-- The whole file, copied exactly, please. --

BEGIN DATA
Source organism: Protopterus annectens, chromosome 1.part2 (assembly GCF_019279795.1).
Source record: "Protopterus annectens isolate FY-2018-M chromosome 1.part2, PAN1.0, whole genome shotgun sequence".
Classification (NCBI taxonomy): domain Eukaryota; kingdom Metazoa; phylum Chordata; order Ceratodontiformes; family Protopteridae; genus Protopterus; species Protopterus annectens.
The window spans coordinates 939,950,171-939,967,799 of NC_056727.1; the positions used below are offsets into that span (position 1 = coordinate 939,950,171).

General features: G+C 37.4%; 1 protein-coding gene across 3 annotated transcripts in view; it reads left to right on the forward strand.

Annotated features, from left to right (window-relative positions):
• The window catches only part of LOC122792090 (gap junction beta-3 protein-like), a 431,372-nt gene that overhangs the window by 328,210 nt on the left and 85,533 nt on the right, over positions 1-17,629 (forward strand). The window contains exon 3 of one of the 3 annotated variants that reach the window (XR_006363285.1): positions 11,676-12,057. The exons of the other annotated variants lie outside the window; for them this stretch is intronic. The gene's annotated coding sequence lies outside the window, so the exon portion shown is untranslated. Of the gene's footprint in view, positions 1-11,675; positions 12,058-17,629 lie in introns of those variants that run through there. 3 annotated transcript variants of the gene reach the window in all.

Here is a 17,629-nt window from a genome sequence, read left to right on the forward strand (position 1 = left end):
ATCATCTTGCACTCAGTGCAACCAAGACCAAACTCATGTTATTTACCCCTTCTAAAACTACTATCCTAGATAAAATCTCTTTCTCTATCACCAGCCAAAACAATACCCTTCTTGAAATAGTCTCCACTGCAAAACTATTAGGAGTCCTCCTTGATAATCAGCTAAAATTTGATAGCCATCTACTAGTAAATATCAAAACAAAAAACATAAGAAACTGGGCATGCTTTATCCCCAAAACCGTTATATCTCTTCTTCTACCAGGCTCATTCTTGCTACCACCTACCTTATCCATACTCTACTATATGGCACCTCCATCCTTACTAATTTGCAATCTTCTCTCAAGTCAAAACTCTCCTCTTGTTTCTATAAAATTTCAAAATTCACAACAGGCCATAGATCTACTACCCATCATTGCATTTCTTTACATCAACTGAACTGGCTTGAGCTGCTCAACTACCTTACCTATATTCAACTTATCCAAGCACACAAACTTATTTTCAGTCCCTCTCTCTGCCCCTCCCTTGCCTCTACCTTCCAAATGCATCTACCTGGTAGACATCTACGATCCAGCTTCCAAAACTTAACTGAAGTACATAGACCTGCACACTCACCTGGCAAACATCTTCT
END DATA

Source organism: Protopterus annectens, chromosome 1.part2 (assembly GCF_019279795.1).
Source record: "Protopterus annectens isolate FY-2018-M chromosome 1.part2, PAN1.0, whole genome shotgun sequence".
Classification (NCBI taxonomy): domain Eukaryota; kingdom Metazoa; phylum Chordata; order Ceratodontiformes; family Protopteridae; genus Protopterus; species Protopterus annectens.
The window spans coordinates 939,950,171-939,967,799 of NC_056727.1; the positions used below are offsets into that span (position 1 = coordinate 939,950,171).

General features: G+C 37.4%; 1 protein-coding gene across 3 annotated transcripts in view; it reads left to right on the forward strand.

Annotated features, from left to right (window-relative positions):
• The window catches only part of LOC122792090 (gap junction beta-3 protein-like), a 431,372-nt gene that overhangs the window by 328,210 nt on the left and 85,533 nt on the right, over positions 1-17,629 (forward strand). The window contains exon 3 of one of the 3 annotated variants that reach the window (XR_006363285.1): positions 11,676-12,057. The exons of the other annotated variants lie outside the window; for them this stretch is intronic. The gene's annotated coding sequence lies outside the window, so the exon portion shown is untranslated. Of the gene's footprint in view, positions 1-11,675; positions 12,058-17,629 lie in introns of those variants that run through there. 3 annotated transcript variants of the gene reach the window in all.

Here is a 17,629-nt window from a genome sequence, read left to right on the forward strand (position 1 = left end):
ATCATCTTGCACTCAGTGCAACCAAGACCAAACTCATGTTATTTACCCCTTCTAAAACTACTATCCTAGATAAAATCTCTTTCTCTATCACCAGCCAAAACAATACCCTTCTTGAAATAGTCTCCACTGCAAAACTATTAGGAGTCCTCCTTGATAATCAGCTAAAATTTGATAGCCATCTACTAGTAAATATCAAAACAAAAAACATAAGAAACTGGGCATGCTTTATCCCCAAAACCGTTATATCTCTTCTTCTACCAGGCTCATTCTTGCTACCACCTACCTTATCCATACTCTACTATATGGCACCTCCATCCTTACTAATTTGCAATCTTCTCTCAAGTCAAAACTCTCCTCTTGTTTCTATAAAATTTCAAAATTCACAACAGGCCATAGATCTACTACCCATCATTGCATTTCTTTACATCAACTGAACTGGCTTGAGCTGCTCAACTACCTTACCTATATTCAACTTATCCAAGCACACAAACTTATTTTCAGTCCCTCTCTCTGCCCCTCCCTTGCCTCTACCTTCCAAATGCATCTACCTGGTAGACATCTACGATCCAGCTTCCAAAACTTAACTGAAGTACATAGACCTGCACACTCACCTGGCAAACATCTTCT